Full Moon: Part Two
The thrum of unfamiliar voices was the first thing to emerge through the swirling blackness. Res latched onto the new sensation like a small child, its allure drawing him inexorably back towards wakefulness. He gasped for air and sat bolt upright, wildly scanning his surroundings. His first thought had been to warn the king but, judging by the ominous fog that blanketed the trees, he was already too late. What was more, it dawned on Res that he did not even recognise the forest around him. His hopes sank.
"Where am I?" he rasped, clutching his head as a wave of nausea passed through him.
"We were hoping to ask you the same question," a gruff voice replied. "What's your name?"
Peering through his fingers, he caught a glimpse of the heavily-armoured red Gelert to whom the voice belonged.
"Well, Res, my name is Galadorith," the Gelert informed him. "Since none of us know where we are, this is a survival situation and will be treated as such. I have been appointed leader."
Galadorith paused as if he expected Res to challenge his claim. Res just blinked, too preoccupied with his aching head to comment.
"By my estimates, we have been here for less than 24 hours. These are the other members of the group." Galadorith pointed to three 'pets huddled behind him.
"It's a pleasure to meet you, Res. I'm Ethel." An elderly Ixi stepped forward, smiling warmly.
"I'm Aber," a royal Uni announced, then jerked his head towards a blue JubJub. "This is Ari."
"And I believe we already know each other," came a smooth, familiar voice from the other side of the clearing. "Well met, Res."
Res glanced over his shoulder to see Seisan prowling towards him.
"You?!" Res exclaimed, leaping to his feet. His fists clenched in anticipation.
"Now, now." Seisan sounded bemused. "I know you missed me, but you were only asleep for a few hours."
"What is he doing here?" Res demanded, appealing to Galadorith.
"He was found the same time as you were," the Gelert replied stoutly. "You are both members of this group. I urge you to set aside your petty grievances, there are more important matters at hand."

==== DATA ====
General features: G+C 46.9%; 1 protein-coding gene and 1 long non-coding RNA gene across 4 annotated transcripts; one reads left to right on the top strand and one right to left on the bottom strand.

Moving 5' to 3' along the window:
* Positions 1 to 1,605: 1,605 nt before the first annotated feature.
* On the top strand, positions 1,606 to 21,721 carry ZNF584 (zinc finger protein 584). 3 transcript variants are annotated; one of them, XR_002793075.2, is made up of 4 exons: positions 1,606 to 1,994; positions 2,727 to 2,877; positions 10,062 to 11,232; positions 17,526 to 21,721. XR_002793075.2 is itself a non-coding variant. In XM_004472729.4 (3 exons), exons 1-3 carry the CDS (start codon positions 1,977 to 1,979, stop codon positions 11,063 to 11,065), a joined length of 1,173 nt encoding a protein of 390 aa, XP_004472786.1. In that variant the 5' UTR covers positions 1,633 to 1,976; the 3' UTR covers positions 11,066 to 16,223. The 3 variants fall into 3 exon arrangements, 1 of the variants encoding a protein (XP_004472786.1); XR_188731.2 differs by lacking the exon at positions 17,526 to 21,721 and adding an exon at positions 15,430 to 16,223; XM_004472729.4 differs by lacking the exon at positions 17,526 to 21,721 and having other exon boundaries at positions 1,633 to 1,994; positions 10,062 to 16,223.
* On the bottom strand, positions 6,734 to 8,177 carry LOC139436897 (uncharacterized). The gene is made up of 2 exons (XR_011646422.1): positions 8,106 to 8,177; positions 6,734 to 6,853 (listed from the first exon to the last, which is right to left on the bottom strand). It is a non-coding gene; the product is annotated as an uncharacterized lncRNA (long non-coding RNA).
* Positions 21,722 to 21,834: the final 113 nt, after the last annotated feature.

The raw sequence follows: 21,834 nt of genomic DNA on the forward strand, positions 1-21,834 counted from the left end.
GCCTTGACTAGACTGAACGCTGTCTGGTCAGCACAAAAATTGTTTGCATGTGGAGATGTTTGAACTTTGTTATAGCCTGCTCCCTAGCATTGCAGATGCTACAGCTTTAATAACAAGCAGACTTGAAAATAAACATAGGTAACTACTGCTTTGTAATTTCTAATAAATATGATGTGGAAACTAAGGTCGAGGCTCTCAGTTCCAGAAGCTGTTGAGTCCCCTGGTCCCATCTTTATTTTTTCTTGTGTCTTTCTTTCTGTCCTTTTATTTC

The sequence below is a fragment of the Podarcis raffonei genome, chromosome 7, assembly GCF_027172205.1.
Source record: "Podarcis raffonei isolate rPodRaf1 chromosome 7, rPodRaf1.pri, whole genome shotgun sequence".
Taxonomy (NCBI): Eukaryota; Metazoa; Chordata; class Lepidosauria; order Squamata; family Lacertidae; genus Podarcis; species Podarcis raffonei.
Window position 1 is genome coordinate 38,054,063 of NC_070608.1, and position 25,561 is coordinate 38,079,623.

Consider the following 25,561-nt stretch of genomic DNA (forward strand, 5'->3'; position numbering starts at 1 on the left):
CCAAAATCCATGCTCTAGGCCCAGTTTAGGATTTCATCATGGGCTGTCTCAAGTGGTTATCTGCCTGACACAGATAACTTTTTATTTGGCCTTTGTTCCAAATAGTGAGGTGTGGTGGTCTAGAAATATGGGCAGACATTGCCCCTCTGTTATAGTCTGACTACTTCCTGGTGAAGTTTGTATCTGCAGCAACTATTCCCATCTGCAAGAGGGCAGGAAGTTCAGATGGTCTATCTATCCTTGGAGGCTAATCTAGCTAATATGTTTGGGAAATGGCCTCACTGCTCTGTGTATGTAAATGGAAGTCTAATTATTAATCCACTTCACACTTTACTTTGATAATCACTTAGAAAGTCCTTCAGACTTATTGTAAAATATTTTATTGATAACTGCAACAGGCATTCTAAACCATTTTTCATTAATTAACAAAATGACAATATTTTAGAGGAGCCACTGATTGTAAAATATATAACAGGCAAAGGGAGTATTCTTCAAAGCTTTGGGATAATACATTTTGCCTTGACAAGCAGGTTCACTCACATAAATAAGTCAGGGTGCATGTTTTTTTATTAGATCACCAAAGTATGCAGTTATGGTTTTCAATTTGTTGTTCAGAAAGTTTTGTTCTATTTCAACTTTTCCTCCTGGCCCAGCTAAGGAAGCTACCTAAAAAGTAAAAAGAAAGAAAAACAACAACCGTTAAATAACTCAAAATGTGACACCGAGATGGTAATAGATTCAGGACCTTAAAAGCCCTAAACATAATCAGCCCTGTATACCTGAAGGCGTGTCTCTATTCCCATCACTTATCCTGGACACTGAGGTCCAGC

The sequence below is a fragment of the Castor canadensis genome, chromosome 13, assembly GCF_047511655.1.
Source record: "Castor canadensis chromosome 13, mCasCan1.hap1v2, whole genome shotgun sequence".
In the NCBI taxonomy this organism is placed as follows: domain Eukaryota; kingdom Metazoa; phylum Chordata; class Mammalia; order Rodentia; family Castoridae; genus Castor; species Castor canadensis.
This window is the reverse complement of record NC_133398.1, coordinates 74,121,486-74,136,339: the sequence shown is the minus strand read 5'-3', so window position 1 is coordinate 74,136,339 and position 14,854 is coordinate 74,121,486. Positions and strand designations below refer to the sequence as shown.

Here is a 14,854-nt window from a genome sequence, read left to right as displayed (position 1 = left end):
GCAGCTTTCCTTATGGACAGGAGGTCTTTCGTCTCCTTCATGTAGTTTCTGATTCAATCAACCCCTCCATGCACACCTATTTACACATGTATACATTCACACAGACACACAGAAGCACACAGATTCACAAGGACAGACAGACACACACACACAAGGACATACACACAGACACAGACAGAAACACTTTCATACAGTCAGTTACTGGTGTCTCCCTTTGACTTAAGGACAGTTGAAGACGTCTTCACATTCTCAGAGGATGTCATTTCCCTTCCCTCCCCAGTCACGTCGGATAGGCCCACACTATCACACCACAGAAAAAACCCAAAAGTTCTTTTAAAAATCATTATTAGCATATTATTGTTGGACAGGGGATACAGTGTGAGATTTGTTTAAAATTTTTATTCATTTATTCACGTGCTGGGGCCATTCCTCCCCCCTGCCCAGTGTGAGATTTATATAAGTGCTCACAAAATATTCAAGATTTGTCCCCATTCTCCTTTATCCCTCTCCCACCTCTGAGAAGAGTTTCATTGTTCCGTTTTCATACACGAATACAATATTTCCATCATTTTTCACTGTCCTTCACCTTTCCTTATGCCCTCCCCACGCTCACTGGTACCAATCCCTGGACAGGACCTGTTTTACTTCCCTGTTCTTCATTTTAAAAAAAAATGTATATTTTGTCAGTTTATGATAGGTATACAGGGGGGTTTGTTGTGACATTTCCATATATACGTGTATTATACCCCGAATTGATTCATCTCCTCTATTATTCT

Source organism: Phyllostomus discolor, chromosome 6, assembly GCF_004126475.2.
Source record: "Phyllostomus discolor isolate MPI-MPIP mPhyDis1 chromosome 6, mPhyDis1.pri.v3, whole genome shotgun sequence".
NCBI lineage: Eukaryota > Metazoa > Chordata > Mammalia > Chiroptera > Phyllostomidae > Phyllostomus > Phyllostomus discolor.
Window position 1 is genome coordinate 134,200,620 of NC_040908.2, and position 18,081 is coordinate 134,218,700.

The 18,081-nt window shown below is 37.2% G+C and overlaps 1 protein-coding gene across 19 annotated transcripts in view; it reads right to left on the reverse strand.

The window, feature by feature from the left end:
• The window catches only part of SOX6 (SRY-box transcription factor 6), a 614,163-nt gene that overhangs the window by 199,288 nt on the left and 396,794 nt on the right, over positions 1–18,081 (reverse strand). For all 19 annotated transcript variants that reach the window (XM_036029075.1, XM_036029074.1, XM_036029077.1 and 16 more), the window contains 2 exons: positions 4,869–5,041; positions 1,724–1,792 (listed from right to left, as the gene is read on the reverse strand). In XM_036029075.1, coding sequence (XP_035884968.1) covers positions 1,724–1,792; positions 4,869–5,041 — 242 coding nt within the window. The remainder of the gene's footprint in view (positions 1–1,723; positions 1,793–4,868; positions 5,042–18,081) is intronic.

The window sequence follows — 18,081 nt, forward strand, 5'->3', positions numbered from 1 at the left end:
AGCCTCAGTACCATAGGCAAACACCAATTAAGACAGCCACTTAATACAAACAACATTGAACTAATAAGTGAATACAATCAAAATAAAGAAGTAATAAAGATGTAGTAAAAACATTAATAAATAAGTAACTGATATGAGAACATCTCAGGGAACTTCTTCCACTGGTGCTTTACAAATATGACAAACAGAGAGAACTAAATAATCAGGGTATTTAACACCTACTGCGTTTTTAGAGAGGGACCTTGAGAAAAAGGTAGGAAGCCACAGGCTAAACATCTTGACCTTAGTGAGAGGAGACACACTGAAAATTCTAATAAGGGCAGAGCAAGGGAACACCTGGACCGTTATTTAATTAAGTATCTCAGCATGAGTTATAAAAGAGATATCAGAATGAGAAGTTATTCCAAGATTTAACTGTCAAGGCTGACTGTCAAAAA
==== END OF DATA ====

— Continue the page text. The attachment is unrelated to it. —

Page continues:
"He attacked me!" Res protested hotly. "He's dangerous!"
"I never attacked you," Seisan simpered.
"Don't deny it!"
"You will control yourself!" Galadorith glowered, his eyes burning with such ferocity that any further protests died in Res's throat. "Seisan is a member of this group, and we must work together if we want to find our way out of here... wherever here is."
Seisan looked almost smug as the leader stalked towards a large makeshift shelter on the other side of the encampment. Res spun on his heel and stormed off in the opposite direction, lowering himself onto a log near the campfire. Normally, he would feel ashamed for reacting so childishly, but the injustice of having his concerns brushed off had been enough to push his anger over the edge. Moments later, the log creaked as Ethel joined him. She handed him a bowl of stew, which he accepted gratefully. He hadn't realised how ravenous he was until he started eating. Fortunately, Ethel did not seem to mind his silence, allowing him to savour the meal in peace. Once his hunger was sated, she tucked the empty bowl into a worn rucksack and regarded him with curiosity.
"You really don't remember what happened, do you?" she asked sadly.
Res shook his head. "There was a lot of smoke and everything looked strange, that's all I know."
"It was like that for all of us," the Ixi confided. "One minute I was in the northern sector of the forest, the next minute I was here."
"Are we still in Meridell?" Res asked hopefully.
"I'm not sure," Ethel shrugged. "I was a forest ranger in my younger years, but even I cannot be familiar with the entire area."
Res nodded; it was to be expected.
"Why would he bring us here?" Res pondered aloud.
"Seisan?" Ethel repeated, raising an eyebrow. "Are you still trying to blame him for this?"
"Well, he did knock me out," Res argued. "That doesn't exactly paint him in a favourable light."
"Oh, Res." Ethel nudged him gently. "Did you actually see him before you were knocked out? I think you might just be prejudiced against wraiths."
"I am not," Res denied the statement vehemently. "Of course I saw him. He's behind this!"
"If it would not be too much trouble," Seisan's resonating voice floated towards them, "could you keep the noise to a minimum? I need sleep to aid my recovery."
"Recovery from what?" Res snorted quietly.
"He was unconscious too, you know," Ethel replied, also lowering her voice.
"Probably just an act."
"There's no convincing you, is there?" Ethel chuckled softly. "I'm getting rather sleepy myself. Good night, Res."